1 + 1 = 3

I often hear from frustrated parents, “My child knows A, my child knows B, so why on earth can’t she make a sentence with A and B together?  I’m pulling my hair out!”  Moving from single words to phrases of two words or more is a significant milestone in language development.  How do we help children achieve this goal?


Generally, we see a leap to two-word combinations when a child has a functional vocabulary of approximately 50 words.  For a typically-developing child, the mean (average) age for this to occur is around 19.75 months*.  Not every two-word combination is the same, and they come in many different forms:

  • agent + action (Mom push)

  • action + object (push car)

  • action + recipient (kiss Dad)

  • entity + location (shoe [is under the] chair)

  • attribute + entity (blue car)

  • possessive + entity (my car, Mom[‘s] hat)

  • negative + X (no bath)

  • introducer + X (look [at the] cat)



As you’ll see from the list above, many of these two-word combinations seem like telegraphic speech.  They leave out important small words, like “the” or a possessive “-‘s”.  At this language stage, that is developmentally appropriate.


So why, if the child has the basic vocabulary, is it so difficult to combine those words into first phrases?  As I explain it to parents, it’s not always a case of 1 + 1 = 2.  Here, it’s more like 1 + 1 = 3.  It’s one thing to know each word (1 and 1), but that “+” is the complicated cognitive step of realizing that words don’t happen in isolation.  They can relate to each other and be combined to show a different meaning.  First, children learn that a word (a combination of sounds) stands for some object.  Then, they learn that combining two of those sound patterns (those words) together makes the words have a relationship with each other and can change the meaning entirely (e.g. “blue car” means something very different than “blue hat”).  It’s a big leap!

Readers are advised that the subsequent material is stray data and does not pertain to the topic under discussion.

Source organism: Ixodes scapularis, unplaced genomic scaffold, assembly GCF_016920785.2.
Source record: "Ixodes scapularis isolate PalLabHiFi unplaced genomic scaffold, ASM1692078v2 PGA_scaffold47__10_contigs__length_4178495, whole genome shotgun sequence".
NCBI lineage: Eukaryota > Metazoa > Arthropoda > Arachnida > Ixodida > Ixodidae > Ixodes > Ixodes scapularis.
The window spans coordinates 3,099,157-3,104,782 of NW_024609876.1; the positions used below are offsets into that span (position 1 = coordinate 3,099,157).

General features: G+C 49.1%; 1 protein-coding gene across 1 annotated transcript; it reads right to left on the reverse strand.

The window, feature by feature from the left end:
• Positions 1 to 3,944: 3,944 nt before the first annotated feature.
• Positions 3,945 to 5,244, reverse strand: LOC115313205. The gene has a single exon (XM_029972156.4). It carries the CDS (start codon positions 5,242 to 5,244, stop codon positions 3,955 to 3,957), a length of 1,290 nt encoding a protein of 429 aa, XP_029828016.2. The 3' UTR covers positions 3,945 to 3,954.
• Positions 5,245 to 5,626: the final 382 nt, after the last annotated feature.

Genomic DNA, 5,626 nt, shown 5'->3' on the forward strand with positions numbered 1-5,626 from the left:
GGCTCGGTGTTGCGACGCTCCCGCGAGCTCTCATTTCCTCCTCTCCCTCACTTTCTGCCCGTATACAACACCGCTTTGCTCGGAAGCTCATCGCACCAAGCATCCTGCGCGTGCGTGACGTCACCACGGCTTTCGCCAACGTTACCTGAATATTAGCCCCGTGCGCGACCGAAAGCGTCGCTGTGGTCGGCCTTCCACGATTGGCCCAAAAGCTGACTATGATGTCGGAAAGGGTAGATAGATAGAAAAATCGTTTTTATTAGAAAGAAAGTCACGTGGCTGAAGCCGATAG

This stage is so exciting, but it can also be slow going.  How can we help?

  • Check the child’s play skill development.  If a child is combining two objects in play (e.g. putting the cow in the barn, using a spoon to “feed” a baby doll), this is a good sign that she’s developmentally ready for this language task.  If she’s not, create some play scenarios where you can help scaffold and develop this skill.

  • Be patient.  Just like that first vocabulary of 50+ words didn’t happen overnight, combining them won’t either.

  • Give lots of practice and examples.  The same way you used repetition and acoustic highlighting and fun, engaging activities to teach first words, you can teach first word combinations.  Repetition is key, but read these tips to keep it from becoming rote or boring.

  • Use acoustic highlighting.  If the child misses one of the words in the phrase, highlight it acoustically by giving extra emphasis, changing the volume or intonation of your voice, or slowing down your rate of speech.

  • Give choices and sabotage.  If there are two plates, a blue one and a red one, the child has to specify which he wants.  “Plate!” just won’t do it, you have to ask for the blue plate or the red plate.  Likewise, use sabotage (or deliberately playing dumb, getting things wrong, and being silly) to encourage the child to expand.  Hold up one of his shoes and say, “Is it my shoe?” (when it’s obviously not and too small for you) to encourage him to use the possessive + entity phrase, “No!  My shoe!